Though he participated in the first Impressionist exhibit — and shared with them a move away from the conventions of academic landscape and a search for the atmospheric effects of light and color — 19th century French painter Stanislas Lépine largely stayed outside of their circle.
Lépine worked outside of most artistic social life, for that matter, keeping largely to himself and working in his own manner.
His similarities to the Impressionist painters, who he appears to have have presaged to some degree, derive largely to the shared influence of Corot and Johan Barthold Jongkind on both Lépine and the other artists. Lépine was apprenticed to Corot for a time in the mid-19th century.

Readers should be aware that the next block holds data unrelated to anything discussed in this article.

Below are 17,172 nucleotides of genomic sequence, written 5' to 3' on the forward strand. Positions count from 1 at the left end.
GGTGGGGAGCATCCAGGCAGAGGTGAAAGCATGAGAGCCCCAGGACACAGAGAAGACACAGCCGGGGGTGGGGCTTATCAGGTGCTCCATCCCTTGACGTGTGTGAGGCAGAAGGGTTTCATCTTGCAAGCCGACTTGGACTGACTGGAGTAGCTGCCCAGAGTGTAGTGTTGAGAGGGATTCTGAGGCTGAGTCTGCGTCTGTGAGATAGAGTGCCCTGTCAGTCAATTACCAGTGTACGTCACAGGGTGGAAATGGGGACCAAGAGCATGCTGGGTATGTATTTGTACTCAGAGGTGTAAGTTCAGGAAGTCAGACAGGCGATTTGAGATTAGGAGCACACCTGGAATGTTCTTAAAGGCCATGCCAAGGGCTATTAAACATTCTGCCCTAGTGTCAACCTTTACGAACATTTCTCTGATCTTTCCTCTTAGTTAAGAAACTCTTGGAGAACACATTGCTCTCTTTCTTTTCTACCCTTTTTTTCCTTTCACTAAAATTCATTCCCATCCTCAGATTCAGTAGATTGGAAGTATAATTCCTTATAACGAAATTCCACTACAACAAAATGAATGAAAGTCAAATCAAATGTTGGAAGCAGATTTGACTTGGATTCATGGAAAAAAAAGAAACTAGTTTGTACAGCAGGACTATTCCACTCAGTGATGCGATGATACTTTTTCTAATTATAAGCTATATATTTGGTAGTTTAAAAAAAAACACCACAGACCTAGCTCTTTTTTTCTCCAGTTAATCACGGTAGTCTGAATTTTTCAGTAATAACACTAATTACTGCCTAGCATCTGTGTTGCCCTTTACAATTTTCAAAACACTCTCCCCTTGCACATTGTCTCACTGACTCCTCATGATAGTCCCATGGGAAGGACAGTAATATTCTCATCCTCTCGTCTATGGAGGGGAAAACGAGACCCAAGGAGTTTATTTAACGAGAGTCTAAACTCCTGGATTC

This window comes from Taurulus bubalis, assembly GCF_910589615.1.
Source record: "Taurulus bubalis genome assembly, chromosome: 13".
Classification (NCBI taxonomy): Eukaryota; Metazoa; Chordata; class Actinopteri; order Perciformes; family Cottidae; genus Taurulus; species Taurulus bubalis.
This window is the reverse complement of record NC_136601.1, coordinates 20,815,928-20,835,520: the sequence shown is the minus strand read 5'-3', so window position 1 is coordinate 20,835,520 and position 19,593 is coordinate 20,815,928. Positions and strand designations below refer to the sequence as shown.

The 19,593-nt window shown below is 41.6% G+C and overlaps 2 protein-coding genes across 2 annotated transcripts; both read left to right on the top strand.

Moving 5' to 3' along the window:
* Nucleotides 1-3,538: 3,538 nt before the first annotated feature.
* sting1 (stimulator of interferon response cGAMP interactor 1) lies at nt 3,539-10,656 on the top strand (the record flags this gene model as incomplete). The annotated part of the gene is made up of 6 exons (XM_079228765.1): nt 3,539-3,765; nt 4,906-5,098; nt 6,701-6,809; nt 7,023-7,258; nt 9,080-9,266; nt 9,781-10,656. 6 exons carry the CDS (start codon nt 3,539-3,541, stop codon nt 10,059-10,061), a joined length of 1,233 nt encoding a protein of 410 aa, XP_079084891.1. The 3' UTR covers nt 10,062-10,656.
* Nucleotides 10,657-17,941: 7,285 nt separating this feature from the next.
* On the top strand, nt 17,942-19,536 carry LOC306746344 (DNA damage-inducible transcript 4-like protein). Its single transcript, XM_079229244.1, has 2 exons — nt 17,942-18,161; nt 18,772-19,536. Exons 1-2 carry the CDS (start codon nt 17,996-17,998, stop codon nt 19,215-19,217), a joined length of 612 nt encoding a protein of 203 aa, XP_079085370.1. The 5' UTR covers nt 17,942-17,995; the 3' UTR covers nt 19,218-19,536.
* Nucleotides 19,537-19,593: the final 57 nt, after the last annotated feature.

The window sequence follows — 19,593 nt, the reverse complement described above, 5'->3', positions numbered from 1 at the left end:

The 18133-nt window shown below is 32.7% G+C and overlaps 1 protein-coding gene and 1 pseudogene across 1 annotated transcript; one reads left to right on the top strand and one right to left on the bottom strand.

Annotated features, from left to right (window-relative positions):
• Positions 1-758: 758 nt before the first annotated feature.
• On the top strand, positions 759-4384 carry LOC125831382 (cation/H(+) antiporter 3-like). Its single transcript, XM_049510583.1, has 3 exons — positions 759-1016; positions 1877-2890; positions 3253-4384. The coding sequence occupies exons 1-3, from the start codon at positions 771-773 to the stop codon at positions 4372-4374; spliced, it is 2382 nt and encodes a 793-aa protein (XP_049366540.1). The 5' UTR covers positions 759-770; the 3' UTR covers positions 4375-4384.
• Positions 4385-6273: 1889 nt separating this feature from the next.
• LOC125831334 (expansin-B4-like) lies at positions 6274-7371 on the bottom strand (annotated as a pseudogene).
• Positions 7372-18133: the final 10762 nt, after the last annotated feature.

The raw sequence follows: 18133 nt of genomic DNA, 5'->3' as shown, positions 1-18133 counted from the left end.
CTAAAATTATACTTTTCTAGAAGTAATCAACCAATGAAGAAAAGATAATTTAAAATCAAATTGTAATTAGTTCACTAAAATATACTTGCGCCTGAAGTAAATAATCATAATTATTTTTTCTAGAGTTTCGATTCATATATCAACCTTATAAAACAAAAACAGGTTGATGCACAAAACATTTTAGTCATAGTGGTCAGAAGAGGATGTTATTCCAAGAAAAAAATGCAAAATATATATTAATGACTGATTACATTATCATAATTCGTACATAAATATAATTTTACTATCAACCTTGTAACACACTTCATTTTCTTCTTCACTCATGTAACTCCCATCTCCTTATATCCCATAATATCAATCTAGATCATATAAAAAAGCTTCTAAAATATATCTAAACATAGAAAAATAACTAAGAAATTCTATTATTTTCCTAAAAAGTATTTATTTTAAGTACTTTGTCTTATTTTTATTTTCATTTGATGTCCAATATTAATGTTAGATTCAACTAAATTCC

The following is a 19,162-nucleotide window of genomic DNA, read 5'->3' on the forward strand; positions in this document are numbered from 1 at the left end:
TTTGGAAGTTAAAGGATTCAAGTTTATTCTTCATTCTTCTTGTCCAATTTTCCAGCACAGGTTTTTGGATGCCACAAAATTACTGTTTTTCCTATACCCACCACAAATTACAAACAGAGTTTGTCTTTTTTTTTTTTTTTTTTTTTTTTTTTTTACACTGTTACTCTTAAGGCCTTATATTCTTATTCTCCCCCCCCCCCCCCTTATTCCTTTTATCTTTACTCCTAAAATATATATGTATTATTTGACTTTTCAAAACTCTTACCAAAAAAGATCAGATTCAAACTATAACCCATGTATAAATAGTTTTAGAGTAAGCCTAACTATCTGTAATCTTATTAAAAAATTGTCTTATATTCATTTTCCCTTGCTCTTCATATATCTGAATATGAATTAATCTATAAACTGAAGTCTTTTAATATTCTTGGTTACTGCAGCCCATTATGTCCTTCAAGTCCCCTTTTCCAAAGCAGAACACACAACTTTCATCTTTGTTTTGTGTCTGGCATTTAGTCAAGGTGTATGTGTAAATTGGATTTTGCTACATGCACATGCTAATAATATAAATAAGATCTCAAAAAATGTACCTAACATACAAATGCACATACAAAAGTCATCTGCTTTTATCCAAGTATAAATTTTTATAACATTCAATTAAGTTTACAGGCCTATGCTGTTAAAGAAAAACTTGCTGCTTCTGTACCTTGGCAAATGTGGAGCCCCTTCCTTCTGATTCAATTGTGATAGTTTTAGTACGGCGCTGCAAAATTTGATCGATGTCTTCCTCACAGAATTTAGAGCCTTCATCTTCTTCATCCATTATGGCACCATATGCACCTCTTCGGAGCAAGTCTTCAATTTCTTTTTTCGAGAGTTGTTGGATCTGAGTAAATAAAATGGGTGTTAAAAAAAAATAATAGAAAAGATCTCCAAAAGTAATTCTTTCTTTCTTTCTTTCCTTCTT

Like the Impressionists, Lépine took Paris and it environs as his subject, and in particular the River Seiene in all its moods and aspects — portraying its quays, bridges, barges and waters, both in paris and the small villages nearby, with painterly aplomb.